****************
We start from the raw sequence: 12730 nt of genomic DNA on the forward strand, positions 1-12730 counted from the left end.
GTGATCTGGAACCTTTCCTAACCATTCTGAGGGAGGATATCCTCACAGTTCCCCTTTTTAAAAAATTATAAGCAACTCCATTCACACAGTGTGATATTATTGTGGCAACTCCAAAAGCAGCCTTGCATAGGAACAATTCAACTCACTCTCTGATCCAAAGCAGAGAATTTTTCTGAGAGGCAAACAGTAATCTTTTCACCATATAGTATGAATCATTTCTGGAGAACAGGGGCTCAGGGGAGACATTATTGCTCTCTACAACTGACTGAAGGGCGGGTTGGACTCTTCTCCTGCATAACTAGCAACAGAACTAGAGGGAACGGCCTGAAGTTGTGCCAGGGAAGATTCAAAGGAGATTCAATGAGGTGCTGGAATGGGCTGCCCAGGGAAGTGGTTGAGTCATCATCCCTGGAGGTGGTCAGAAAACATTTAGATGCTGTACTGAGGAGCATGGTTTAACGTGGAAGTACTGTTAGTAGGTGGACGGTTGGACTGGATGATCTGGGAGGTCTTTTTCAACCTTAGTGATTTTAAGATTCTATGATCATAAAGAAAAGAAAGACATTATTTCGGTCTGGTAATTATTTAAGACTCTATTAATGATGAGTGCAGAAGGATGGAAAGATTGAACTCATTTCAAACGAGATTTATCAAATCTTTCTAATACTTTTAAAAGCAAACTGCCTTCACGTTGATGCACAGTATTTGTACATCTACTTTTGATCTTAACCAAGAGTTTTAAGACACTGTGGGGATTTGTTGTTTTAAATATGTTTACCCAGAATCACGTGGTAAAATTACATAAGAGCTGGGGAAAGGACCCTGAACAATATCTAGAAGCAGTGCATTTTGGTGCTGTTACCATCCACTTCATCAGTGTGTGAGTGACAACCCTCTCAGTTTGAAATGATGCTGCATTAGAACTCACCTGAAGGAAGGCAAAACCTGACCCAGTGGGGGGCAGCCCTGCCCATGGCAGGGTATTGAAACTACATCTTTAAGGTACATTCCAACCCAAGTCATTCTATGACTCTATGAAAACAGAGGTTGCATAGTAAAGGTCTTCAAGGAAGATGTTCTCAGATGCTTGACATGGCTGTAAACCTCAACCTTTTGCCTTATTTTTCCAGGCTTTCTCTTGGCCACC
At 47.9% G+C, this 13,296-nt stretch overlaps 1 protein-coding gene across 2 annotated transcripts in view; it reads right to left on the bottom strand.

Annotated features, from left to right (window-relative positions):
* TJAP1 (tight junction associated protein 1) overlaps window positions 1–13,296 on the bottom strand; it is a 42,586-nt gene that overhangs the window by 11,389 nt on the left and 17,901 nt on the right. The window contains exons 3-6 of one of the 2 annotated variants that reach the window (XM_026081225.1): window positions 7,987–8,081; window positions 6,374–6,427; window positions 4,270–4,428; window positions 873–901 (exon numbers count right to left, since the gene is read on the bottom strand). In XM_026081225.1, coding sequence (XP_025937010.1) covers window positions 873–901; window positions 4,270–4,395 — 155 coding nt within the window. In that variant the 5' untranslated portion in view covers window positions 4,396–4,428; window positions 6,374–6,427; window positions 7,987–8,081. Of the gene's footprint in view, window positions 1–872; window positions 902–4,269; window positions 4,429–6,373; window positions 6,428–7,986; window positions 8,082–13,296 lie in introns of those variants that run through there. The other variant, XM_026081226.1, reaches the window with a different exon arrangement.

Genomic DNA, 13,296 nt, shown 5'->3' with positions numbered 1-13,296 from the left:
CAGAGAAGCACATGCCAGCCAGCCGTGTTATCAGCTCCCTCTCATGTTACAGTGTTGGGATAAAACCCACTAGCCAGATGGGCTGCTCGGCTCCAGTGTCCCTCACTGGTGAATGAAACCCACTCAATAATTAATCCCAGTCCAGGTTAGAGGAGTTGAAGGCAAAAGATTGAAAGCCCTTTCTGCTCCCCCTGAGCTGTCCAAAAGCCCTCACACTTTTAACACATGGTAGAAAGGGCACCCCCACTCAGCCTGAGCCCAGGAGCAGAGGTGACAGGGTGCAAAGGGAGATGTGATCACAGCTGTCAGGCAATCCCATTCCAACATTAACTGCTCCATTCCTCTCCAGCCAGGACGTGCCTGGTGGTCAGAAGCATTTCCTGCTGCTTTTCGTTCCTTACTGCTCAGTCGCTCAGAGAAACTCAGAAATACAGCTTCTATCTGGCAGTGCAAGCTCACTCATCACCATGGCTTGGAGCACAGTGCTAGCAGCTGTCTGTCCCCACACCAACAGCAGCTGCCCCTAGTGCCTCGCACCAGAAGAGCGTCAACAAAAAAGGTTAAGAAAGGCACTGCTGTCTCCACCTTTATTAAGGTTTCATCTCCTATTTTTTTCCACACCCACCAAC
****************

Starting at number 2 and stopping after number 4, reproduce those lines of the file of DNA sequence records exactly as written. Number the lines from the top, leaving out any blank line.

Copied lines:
GTGATCTGGAACCTTTCCTAACCATTCTGAGGGAGGATATCCTCACAGTTCCCCTTTTTAAAAAATTATAAGCAACTCCATTCACACAGTGTGATATTATTGTGGCAACTCCAAAAGCAGCCTTGCATAGGAACAATTCAACTCACTCTCTGATCCAAAGCAGAGAATTTTTCTGAGAGGCAAACAGTAATCTTTTCACCATATAGTATGAATCATTTCTGGAGAACAGGGGCTCAGGGGAGACATTATTGCTCTCTACAACTGACTGAAGGGCGGGTTGGACTCTTCTCCTGCATAACTAGCAACAGAACTAGAGGGAACGGCCTGAAGTTGTGCCAGGGAAGATTCAAAGGAGATTCAATGAGGTGCTGGAATGGGCTGCCCAGGGAAGTGGTTGAGTCATCATCCCTGGAGGTGGTCAGAAAACATTTAGATGCTGTACTGAGGAGCATGGTTTAACGTGGAAGTACTGTTAGTAGGTGGACGGTTGGACTGGATGATCTGGGAGGTCTTTTTCAACCTTAGTGATTTTAAGATTCTATGATCATAAAGAAAAGAAAGACATTATTTCGGTCTGGTAATTATTTAAGACTCTATTAATGATGAGTGCAGAAGGATGGAAAGATTGAACTCATTTCAAACGAGATTTATCAAATCTTTCTAATACTTTTAAAAGCAAACTGCCTTCACGTTGATGCACAGTATTTGTACATCTACTTTTGATCTTAACCAAGAGTTTTAAGACACTGTGGGGATTTGTTGTTTTAAATATGTTTACCCAGAATCACGTGGTAAAATTACATAAGAGCTGGGGAAAGGACCCTGAACAATATCTAGAAGCAGTGCATTTTGGTGCTGTTACCATCCACTTCATCAGTGTGTGAGTGACAACCCTCTCAGTTTGAAATGATGCTGCATTAGAACTCACCTGAAGGAAGGCAAAACCTGACCCAGTGGGGGGCAGCCCTGCCCATGGCAGGGTATTGAAACTACATCTTTAAGGTACATTCCAACCCAAGTCATTCTATGACTCTATGAAAACAGAGGTTGCATAGTAAAGGTCTTCAAGGAAGATGTTCTCAGATGCTTGACATGGCTGTAAACCTCAACCTTTTGCCTTATTTTTCCAGGCTTTCTCTTGGCCACC
At 47.9% G+C, this 13,296-nt stretch overlaps 1 protein-coding gene across 2 annotated transcripts in view; it reads right to left on the bottom strand.

Annotated features, from left to right (window-relative positions):